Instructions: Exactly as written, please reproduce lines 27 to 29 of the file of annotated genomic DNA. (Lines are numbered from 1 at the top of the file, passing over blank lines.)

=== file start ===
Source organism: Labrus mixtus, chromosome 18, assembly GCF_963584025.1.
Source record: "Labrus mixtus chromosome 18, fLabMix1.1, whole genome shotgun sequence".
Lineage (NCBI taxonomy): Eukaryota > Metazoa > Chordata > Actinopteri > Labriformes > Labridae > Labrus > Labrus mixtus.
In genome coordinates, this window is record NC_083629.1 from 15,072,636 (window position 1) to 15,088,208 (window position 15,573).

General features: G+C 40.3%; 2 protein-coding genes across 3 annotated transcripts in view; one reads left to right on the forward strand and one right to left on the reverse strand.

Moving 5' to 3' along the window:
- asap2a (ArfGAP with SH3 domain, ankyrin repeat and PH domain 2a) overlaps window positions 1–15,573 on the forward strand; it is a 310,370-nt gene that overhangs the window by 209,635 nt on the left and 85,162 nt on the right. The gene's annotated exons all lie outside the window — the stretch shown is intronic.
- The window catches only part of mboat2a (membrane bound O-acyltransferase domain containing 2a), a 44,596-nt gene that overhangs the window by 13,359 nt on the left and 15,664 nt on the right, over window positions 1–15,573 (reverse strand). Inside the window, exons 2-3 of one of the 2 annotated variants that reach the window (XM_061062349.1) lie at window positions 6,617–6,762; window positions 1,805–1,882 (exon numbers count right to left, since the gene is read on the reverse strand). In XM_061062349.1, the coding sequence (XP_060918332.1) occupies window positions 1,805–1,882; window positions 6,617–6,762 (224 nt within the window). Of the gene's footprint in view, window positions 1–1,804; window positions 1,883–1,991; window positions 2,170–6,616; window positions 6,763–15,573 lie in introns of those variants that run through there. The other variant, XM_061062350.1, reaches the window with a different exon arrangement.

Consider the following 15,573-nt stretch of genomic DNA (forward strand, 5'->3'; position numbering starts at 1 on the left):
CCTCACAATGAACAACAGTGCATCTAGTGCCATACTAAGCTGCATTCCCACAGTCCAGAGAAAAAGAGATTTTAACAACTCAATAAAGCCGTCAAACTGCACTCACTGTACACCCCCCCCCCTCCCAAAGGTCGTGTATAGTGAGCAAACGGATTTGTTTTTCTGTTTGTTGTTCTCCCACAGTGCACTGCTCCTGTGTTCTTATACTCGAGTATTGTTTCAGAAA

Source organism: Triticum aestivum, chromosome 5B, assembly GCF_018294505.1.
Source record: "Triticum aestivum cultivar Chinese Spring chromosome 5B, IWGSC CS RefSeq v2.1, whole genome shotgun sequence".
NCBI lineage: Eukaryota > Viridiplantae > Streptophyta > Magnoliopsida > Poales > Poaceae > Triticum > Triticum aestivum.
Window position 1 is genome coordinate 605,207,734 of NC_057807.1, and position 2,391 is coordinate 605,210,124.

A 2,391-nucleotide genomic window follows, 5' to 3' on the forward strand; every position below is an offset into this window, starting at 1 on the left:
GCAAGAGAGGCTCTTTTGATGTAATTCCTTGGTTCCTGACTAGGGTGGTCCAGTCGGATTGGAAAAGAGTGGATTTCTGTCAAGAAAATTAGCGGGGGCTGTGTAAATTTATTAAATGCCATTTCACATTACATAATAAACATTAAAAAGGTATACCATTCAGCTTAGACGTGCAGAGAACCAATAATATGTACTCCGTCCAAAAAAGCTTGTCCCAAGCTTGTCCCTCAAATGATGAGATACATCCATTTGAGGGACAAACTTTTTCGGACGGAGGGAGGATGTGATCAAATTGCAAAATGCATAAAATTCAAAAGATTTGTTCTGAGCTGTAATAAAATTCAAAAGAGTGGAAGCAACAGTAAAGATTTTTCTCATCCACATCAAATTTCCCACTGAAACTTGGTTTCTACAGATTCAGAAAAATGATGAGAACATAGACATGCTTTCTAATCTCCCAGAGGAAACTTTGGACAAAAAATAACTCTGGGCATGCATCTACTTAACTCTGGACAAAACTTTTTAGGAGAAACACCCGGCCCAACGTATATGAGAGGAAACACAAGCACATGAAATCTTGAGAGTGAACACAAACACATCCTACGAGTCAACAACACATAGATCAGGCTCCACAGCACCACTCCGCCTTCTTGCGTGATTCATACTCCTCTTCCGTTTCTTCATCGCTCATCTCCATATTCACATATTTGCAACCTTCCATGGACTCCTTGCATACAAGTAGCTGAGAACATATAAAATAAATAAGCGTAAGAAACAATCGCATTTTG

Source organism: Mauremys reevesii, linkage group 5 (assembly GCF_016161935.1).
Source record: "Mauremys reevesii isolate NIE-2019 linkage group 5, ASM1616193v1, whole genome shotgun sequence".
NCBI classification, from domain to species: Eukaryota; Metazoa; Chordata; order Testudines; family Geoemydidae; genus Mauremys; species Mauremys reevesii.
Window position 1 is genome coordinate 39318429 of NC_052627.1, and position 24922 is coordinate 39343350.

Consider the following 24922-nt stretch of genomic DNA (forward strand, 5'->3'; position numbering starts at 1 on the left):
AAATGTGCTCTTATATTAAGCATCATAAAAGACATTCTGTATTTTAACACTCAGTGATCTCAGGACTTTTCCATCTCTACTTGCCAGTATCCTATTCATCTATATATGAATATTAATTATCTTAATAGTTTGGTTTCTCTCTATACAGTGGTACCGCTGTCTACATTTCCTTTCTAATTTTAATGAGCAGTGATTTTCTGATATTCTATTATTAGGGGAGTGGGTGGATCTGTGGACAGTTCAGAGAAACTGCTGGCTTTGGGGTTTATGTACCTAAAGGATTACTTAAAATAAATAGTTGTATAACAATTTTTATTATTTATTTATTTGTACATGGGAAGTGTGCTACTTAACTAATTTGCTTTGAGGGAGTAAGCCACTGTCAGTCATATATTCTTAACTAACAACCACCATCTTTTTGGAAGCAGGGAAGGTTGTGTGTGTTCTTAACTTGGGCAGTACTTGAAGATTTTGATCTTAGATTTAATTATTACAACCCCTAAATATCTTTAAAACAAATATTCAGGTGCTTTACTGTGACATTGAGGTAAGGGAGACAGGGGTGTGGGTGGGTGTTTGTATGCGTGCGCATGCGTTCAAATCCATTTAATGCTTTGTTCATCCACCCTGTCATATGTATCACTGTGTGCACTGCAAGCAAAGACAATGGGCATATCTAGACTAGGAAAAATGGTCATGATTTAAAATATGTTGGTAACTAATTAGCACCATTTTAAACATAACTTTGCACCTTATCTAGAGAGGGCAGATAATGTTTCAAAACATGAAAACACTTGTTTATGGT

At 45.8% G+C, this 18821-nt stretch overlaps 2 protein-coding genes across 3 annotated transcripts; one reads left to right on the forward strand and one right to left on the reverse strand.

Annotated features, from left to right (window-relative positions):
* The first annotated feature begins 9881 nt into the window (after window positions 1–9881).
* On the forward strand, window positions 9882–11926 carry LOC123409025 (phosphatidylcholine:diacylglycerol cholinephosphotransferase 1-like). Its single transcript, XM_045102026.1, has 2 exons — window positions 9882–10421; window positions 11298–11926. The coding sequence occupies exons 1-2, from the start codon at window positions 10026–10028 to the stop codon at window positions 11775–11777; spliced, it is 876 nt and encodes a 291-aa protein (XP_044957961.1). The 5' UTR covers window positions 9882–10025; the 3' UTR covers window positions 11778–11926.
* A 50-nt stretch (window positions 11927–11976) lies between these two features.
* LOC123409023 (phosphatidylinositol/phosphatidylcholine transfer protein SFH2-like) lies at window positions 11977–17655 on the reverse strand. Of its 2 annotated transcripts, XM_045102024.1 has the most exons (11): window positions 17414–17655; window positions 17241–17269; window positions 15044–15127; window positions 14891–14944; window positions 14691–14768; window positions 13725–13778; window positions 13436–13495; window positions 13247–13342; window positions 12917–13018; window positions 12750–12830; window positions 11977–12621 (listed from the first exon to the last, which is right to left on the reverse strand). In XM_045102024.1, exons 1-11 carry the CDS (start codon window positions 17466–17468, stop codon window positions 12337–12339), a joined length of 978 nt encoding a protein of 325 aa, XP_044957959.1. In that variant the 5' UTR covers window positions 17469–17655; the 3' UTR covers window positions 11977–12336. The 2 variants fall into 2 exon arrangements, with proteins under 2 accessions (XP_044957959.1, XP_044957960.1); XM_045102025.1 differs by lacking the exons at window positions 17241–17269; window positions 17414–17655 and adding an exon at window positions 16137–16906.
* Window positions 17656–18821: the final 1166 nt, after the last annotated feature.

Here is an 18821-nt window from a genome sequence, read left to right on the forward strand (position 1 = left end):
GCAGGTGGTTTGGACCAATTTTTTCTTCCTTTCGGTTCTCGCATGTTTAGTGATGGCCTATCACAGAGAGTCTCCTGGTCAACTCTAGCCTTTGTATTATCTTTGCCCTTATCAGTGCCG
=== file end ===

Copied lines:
* A 50-nt stretch (window positions 11927–11976) lies between these two features.
* LOC123409023 (phosphatidylinositol/phosphatidylcholine transfer protein SFH2-like) lies at window positions 11977–17655 on the reverse strand. Of its 2 annotated transcripts, XM_045102024.1 has the most exons (11): window positions 17414–17655; window positions 17241–17269; window positions 15044–15127; window positions 14891–14944; window positions 14691–14768; window positions 13725–13778; window positions 13436–13495; window positions 13247–13342; window positions 12917–13018; window positions 12750–12830; window positions 11977–12621 (listed from the first exon to the last, which is right to left on the reverse strand). In XM_045102024.1, exons 1-11 carry the CDS (start codon window positions 17466–17468, stop codon window positions 12337–12339), a joined length of 978 nt encoding a protein of 325 aa, XP_044957959.1. In that variant the 5' UTR covers window positions 17469–17655; the 3' UTR covers window positions 11977–12336. The 2 variants fall into 2 exon arrangements, with proteins under 2 accessions (XP_044957959.1, XP_044957960.1); XM_045102025.1 differs by lacking the exons at window positions 17241–17269; window positions 17414–17655 and adding an exon at window positions 16137–16906.
* Window positions 17656–18821: the final 1166 nt, after the last annotated feature.